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Desert Solitaire
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The Mysterious Flame of Queen Loana

Umberto Eco
The Mysterious Flame of Queen Loana

The Mysterious Flame of Queen Loana
The Mysterious Flame of Queen Loana is the story of Yambo, a Milanese bookseller who loses his memory by way of a stroke. Or rather, he loses his personal memory, but retains perfectly the text of every book he’s ever read. What follows is a story of personal reconstruction through texts — a process of correlation among personal history, national history, and literary history. It’s a fun approach to storytelling, and (as with most of his stories) a chance for Eco to flex his personal concordance of books and language and to imagine a character solely through an intersection of bibliographies. (It’s something like David Hume’s definition of personal identity, except here the sense impressions are all textual.)
Italian Schoolchildren
But it’s also a reconstruction of modern Italian history, particularly that of the second world war and the rise and fall of Italian fascism. My primary and secondary education were sorely lacking on the subject. I was taught WWII as the war against the Germans in Europe and against the Japanese in the Pacific. Italy was part of the Axis, but always as a footnote. We learned the name of Benito Mussolini, but not what he stood for. We learned the term ‘fascism’, but not why it appealed to the Italians. We only knew that the trains ran on time.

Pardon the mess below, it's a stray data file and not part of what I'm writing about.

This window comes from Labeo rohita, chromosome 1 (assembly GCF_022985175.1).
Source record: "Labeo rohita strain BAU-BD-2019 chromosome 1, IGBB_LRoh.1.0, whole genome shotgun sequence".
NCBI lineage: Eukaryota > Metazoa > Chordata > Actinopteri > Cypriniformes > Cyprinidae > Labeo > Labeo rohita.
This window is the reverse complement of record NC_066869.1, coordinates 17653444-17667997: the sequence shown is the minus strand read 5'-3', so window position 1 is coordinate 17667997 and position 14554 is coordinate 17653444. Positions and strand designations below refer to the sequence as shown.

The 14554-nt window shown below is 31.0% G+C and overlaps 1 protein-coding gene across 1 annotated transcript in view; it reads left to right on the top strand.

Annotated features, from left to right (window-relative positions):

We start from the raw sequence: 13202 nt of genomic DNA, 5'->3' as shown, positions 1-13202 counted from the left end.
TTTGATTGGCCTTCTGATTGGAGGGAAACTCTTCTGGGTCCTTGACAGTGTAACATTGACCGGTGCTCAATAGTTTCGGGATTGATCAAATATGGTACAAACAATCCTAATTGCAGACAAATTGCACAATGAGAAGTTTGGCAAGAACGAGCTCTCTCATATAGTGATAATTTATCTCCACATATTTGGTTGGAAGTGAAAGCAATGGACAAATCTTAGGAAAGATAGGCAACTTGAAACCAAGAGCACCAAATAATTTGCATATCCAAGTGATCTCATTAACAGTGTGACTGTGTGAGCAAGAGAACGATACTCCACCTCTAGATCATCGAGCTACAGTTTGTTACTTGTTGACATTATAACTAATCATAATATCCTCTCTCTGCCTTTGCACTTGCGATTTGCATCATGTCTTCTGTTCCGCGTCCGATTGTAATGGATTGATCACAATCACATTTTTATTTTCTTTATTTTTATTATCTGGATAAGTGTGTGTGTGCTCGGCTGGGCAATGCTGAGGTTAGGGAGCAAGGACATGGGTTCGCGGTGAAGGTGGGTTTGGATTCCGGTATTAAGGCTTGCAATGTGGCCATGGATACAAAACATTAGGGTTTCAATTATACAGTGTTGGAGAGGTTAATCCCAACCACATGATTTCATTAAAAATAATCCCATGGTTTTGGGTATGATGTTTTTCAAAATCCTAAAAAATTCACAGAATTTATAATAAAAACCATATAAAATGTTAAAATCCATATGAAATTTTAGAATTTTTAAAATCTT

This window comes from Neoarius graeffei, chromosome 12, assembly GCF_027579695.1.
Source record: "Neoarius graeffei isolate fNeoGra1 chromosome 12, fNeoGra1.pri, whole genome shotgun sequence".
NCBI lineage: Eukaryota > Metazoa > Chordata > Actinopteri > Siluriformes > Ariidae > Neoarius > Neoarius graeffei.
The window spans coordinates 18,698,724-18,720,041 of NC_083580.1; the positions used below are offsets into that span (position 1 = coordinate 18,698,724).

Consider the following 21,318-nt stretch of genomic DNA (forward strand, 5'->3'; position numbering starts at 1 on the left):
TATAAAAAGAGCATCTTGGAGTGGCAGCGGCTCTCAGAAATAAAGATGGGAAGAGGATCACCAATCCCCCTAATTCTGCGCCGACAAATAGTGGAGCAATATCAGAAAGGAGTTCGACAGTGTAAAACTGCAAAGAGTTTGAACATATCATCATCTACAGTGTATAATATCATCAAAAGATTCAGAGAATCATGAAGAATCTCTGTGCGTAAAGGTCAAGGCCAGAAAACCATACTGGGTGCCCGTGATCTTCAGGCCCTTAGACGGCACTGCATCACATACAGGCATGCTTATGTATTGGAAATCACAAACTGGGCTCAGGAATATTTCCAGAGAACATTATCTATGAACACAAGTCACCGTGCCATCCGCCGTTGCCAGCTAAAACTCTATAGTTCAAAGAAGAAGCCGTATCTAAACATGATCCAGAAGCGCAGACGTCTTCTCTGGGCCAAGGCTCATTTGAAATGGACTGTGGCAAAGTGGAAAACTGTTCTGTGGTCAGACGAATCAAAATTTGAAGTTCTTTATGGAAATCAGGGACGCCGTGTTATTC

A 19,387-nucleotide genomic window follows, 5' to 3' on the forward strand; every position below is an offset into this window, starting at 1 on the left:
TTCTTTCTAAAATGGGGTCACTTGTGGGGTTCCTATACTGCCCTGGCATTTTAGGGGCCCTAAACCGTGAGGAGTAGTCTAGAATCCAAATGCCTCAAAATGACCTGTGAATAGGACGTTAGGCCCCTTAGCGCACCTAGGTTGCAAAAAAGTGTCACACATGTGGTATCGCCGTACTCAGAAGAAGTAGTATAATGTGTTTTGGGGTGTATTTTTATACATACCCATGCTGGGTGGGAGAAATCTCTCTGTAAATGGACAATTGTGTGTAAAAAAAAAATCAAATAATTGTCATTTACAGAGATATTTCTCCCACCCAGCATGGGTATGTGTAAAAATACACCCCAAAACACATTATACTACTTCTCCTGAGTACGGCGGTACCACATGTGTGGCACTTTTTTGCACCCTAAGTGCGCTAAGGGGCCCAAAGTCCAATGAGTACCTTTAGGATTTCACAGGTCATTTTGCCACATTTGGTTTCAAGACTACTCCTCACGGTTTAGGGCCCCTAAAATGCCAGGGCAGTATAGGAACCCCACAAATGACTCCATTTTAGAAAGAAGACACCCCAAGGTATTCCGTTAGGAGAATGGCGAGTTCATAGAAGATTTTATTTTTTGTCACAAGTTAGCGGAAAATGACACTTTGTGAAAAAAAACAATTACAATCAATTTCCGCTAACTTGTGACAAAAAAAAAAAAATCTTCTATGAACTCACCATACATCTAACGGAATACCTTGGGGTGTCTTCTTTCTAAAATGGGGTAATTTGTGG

Eco’s story is particularly poignant as it portrays Yambo’s primary school education in fascist Italy — the rampant patriotism, the grave directives to serve one’s country, the drive to convert boys into proud soldiers. Like so many American children mindlessly mouthing the pledge of allegiance every morning, Yambo writes patriotic essays to please his schoolteachers, but which nonetheless constitute a portion of his sense of self. His story about his childhood service to the socialist resistance sounds almost like a justification; not just of Yambo, but of the Italian people. Not all of the Italians were fascists; the fascists were the villains, the anarchists and the socialists the heroes. In reconstructing one’s personal history in light of the fascists’ defeat, how could the narrative be otherwise?

Where The Mysterious Flame comes unglued is when Yambo suffers his second stroke and his personal history comes back to him in an ever-accelerating collage of images. Sadly, this is also where Eco’s storytelling comes unglued. While masterful with bibliographic storytelling, Eco falls a bit short while working with image association. So the grand finale falls a bit flat; a disappointing cap to an otherwise delicious novel.